Dennis WalderBMJ 2008; 337 doi: http://dx.doi.org/10.1136/bmj.a3126 (Published 23 December 2008) Cite this as: BMJ 2008;337:a3126
- Jennifer Watts
Dennis Walder will be remembered as a pioneer in the field of decompression sickness—“the bends.” Having qualified from Bristol University in 1940, he joined the Royal Air Force, where his interest in the subject started. In the war, bombers flew at great altitude without the benefit of pressurised cabins, and the crew were susceptible to sub-atmospheric decompression sickness. To try to discover why some men were more susceptible to the problem than others Dennis designed an apparatus to measure the surface tension of blood serum. His work was so important that when he was posted to India, arrangements were made to allow him to continue his research.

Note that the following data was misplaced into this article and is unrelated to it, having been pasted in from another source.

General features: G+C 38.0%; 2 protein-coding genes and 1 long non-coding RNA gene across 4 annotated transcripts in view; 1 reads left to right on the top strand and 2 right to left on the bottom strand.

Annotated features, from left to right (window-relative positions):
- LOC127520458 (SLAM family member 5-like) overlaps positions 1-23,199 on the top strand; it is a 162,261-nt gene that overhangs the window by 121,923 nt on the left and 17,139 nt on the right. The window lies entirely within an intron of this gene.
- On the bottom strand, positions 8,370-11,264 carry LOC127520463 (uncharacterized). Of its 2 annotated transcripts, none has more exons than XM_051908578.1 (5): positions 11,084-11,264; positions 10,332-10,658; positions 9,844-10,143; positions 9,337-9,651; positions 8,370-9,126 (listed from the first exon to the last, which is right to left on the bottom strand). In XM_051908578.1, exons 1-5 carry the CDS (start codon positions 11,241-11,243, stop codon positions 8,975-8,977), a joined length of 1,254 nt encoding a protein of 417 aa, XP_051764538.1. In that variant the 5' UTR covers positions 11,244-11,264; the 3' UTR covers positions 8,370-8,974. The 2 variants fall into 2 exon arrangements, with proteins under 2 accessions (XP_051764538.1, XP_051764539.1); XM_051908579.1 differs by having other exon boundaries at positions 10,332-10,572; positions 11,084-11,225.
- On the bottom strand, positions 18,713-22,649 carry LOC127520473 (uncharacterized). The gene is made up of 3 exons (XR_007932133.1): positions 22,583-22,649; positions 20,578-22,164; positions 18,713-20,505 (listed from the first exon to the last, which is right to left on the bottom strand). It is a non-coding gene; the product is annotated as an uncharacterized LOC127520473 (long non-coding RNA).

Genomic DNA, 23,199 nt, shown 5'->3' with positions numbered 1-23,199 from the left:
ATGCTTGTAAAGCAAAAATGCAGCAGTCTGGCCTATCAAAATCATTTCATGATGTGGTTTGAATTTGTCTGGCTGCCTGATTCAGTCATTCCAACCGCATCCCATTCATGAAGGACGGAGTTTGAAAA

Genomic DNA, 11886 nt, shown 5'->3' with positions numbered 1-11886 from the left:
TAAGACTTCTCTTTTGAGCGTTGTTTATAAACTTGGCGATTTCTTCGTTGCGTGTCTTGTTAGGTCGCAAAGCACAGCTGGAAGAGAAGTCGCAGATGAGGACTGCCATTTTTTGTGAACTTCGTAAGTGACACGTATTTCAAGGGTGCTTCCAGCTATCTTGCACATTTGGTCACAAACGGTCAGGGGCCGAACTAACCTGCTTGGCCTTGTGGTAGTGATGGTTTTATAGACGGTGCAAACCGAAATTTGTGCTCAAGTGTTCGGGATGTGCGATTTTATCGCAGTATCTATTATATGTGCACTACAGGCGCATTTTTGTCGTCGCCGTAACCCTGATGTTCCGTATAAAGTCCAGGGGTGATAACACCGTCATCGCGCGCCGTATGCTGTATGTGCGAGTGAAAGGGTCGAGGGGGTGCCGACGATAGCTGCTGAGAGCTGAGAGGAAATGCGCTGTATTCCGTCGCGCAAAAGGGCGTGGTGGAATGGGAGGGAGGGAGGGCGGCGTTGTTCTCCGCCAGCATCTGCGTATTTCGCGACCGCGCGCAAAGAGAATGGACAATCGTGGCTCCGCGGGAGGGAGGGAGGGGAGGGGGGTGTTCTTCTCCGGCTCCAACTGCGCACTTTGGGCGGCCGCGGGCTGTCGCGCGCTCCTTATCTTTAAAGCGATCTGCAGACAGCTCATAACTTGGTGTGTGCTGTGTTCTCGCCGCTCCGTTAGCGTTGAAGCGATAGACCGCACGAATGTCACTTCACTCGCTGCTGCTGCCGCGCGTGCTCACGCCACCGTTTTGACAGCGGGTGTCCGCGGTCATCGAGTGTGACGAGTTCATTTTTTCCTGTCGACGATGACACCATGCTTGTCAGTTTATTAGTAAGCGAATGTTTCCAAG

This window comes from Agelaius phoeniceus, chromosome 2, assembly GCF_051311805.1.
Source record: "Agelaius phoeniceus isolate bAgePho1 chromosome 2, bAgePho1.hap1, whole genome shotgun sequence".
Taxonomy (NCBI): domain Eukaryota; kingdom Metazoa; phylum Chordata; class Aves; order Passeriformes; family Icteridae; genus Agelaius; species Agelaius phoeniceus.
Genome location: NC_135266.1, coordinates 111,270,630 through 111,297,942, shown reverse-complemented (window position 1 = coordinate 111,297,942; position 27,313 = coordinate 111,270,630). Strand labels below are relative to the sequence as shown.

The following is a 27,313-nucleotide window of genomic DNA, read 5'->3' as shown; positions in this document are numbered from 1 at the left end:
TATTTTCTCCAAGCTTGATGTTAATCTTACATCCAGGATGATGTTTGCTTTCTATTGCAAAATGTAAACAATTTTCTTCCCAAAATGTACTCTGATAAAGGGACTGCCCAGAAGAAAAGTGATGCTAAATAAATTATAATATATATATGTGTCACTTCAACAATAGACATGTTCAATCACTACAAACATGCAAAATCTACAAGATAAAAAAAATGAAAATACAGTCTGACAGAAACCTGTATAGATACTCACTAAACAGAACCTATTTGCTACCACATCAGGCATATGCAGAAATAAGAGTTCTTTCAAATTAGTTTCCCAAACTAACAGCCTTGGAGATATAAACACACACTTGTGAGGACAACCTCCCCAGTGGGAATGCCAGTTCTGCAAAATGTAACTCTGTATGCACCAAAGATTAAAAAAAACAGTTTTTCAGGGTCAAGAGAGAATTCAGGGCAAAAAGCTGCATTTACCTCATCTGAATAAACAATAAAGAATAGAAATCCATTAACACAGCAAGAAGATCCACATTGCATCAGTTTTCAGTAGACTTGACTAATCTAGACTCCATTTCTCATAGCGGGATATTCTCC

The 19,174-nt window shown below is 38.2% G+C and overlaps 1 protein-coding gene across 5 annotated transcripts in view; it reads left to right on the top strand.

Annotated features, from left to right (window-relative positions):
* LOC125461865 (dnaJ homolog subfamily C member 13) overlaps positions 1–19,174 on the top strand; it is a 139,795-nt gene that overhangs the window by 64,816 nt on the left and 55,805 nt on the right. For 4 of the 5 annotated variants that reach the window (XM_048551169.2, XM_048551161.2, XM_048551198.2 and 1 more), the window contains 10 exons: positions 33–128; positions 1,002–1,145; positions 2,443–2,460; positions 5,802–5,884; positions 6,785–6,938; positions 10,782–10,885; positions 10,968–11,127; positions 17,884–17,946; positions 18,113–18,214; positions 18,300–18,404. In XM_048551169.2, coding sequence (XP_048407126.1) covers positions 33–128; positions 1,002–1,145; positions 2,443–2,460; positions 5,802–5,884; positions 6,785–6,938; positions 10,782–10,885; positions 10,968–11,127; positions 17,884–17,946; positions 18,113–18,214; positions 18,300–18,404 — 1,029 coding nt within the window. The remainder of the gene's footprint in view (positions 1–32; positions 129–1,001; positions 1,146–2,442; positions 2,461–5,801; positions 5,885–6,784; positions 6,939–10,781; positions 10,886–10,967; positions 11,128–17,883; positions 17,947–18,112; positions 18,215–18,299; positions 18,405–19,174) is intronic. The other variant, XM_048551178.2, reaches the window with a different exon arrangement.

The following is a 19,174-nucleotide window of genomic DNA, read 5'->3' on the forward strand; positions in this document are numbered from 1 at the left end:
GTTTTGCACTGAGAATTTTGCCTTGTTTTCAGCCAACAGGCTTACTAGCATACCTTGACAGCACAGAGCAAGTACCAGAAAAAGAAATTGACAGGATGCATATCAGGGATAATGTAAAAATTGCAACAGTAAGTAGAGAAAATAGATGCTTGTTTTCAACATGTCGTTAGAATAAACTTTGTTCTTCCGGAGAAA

He returned to civilian life in 1946 and secured a surgical training post in the north east of England, where he remained for the rest of his career. In 1948 the …
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